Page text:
There’s no denying that digital advertising continues to grow exponentially. In its recent state of U.S. Advertising report, eMarketer forecasts that digital spending will grow 16% in 2017 alone. Mobile ad spending is anticipated to grow 22%. But the data point that particularly caught my attention: 40.5% of all U.S. media spending is now digital. And the author anticipates that 50% isn’t too far off.
Although the article doesn’t denote any industry-specific data points on the breakdown between digital and traditional spend, it’s likely that consumer and corporate brands are leading the way to innovate and rebalance legacy media budgets. But the question about the ideal marketing mix is one that higher ed marketers frequently face and may not feel equipped to answer. And who can blame them? Board members and other leadership often expect broadcast, outdoor, and print ads in the dailies as a part of any advertising investment. In reality, however, reports show that time spent with mobile continues to grow at the expense of time spent with TV, and more than 60% of high school sophomores have clicked on paid digital ads for a college.
When it comes to the question of the “ideal balance,” I caution clients against answering with a general rule of thumb. Why? The quick answer: strategy first, then tactics. On the surface, this question doesn’t mean anyone any harm. Look just a little deeper though, and you’ll see how relying on a “best practices” metric could quickly cause a marketer to jump into tactical decisions and solutions without a sound strategy to guide them. Instead, take the time to review the following considerations as a starting point and gather the necessary data to not only inform a strategy-first approach, but also confidently answer the “right mix” question for your institution:
1. Setting Objectives
There is no doubt that paid advertising can play an incredibly important role in amplifying an institution’s brand and its key messages. However, it is most powerful and effective when the objectives, goals, and target audiences are clearly defined and driving the strategy of the campaign. Is the primary objective of your campaign brand awareness or lead generation among prospective students? Are there particular programs you need to promote? Identify priorities, align them with defined business goals, and go from there.
2. Digital Infrastructure
Advertising is most effective when there is a strong infrastructure to support it. Take the time to assess yours before considering advertising channels. CRM, Google Tag Manager, and other marketing attribution analytics tools allow for conversion tracking and the measurement of strategic goals beyond the surface-level click-through rate (CTR) and impression metrics. Another important consideration is what the campaign is driving to. Too often I see ads that lead directly to a homepage or a microsite homepage rather than a form-based landing page that drives conversion and provides a much better chance of understanding results.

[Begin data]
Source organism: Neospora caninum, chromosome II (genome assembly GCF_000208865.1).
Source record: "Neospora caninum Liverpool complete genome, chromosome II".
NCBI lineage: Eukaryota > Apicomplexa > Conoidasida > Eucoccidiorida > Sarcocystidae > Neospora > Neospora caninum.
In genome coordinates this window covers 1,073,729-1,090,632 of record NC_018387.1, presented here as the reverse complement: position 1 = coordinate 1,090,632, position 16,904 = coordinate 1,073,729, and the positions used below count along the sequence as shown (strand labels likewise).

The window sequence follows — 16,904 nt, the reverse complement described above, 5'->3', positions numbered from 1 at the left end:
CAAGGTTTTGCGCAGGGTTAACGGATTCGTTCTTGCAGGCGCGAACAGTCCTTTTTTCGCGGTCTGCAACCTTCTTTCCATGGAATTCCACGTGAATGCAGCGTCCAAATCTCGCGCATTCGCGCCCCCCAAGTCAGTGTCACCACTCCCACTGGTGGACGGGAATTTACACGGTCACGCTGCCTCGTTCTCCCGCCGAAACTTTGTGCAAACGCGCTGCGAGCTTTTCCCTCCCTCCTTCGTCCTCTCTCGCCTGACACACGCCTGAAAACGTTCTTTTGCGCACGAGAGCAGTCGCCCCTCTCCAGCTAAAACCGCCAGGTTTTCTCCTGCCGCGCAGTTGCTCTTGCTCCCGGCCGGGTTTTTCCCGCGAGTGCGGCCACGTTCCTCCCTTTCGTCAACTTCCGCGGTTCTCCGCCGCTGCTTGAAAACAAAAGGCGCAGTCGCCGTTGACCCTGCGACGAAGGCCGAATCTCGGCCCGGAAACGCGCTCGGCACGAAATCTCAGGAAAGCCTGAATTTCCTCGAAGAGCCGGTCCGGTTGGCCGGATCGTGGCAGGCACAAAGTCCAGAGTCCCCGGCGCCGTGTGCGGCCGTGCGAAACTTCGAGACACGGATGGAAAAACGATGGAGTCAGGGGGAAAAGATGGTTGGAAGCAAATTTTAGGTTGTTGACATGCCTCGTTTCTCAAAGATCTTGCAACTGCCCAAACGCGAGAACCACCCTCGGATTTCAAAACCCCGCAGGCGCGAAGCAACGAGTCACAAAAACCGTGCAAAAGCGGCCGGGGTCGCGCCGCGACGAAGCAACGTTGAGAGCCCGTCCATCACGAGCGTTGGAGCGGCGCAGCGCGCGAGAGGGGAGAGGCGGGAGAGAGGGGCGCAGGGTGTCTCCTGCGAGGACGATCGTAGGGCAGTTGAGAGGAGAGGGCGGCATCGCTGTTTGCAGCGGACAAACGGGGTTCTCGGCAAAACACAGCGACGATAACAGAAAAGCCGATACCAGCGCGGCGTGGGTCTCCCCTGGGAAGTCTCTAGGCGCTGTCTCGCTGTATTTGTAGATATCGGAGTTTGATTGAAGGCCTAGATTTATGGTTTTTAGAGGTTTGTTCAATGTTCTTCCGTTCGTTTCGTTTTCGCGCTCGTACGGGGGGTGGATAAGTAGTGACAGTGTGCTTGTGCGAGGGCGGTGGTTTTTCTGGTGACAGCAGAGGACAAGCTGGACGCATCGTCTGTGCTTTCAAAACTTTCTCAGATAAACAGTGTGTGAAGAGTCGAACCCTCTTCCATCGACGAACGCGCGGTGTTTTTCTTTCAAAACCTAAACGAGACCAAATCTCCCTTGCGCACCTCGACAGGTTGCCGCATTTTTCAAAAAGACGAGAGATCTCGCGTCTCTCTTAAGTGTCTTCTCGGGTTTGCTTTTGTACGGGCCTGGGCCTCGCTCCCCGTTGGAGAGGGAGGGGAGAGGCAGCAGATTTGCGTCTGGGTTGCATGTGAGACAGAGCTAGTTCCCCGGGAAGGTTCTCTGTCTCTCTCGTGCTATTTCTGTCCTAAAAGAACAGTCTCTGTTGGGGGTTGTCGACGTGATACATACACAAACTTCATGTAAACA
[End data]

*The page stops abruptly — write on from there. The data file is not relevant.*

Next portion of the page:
3. Target Market
Even though it’s hard to control, another big consideration is the geographic target market. An institution advertising in Los Angeles, New York, or any large metro will face a crowded, expensive paid media market. That doesn’t mean you should simply discount the location based on cost alone, but rather consider it within the holistic plan and the various markets and channels you’re considering. The same can be said for the most popular (and therefore pricey) keywords.
4. Working vs Non-Working Spend
Working spend, or the amount spent on distribution of marketing content via social, TV, print etc., is just one expenditure that needs to be considered. Non-working spend – all the other the costs associated with producing content such as staff salary, agency fees, photo shoots, etc. – also deserves important consideration. Marketing technology company Percolate issues a fantastic annual study, “The Cost of Creativity,” that examines the comparison of working vs non-working spend and looks at how new media formats and other factors affect the breakdown. In 2016, 40% of budgets were spent on non-working spend. This number will obviously vary greatly based on your team, your processes, and plans for production.
5. Past Data and Metrics
Industry trends and reports such as those referenced above can be incredibly valuable in shaping your strategy; however, nothing is quite as valuable as your own data from recent campaigns. Use key data points such as form analytics and results of A/B testing to constantly evolve your approach. And track key metrics such as cost per click, conversions, conversion rate, and cost per conversion to provide benchmarks for KPIs and to refine marketing investments and strategy over time.
Examining and answering these things will not only make your mix more evident, but are key to building the foundation of a strategic marketing plan to identify priorities and inform all tactical decisions.
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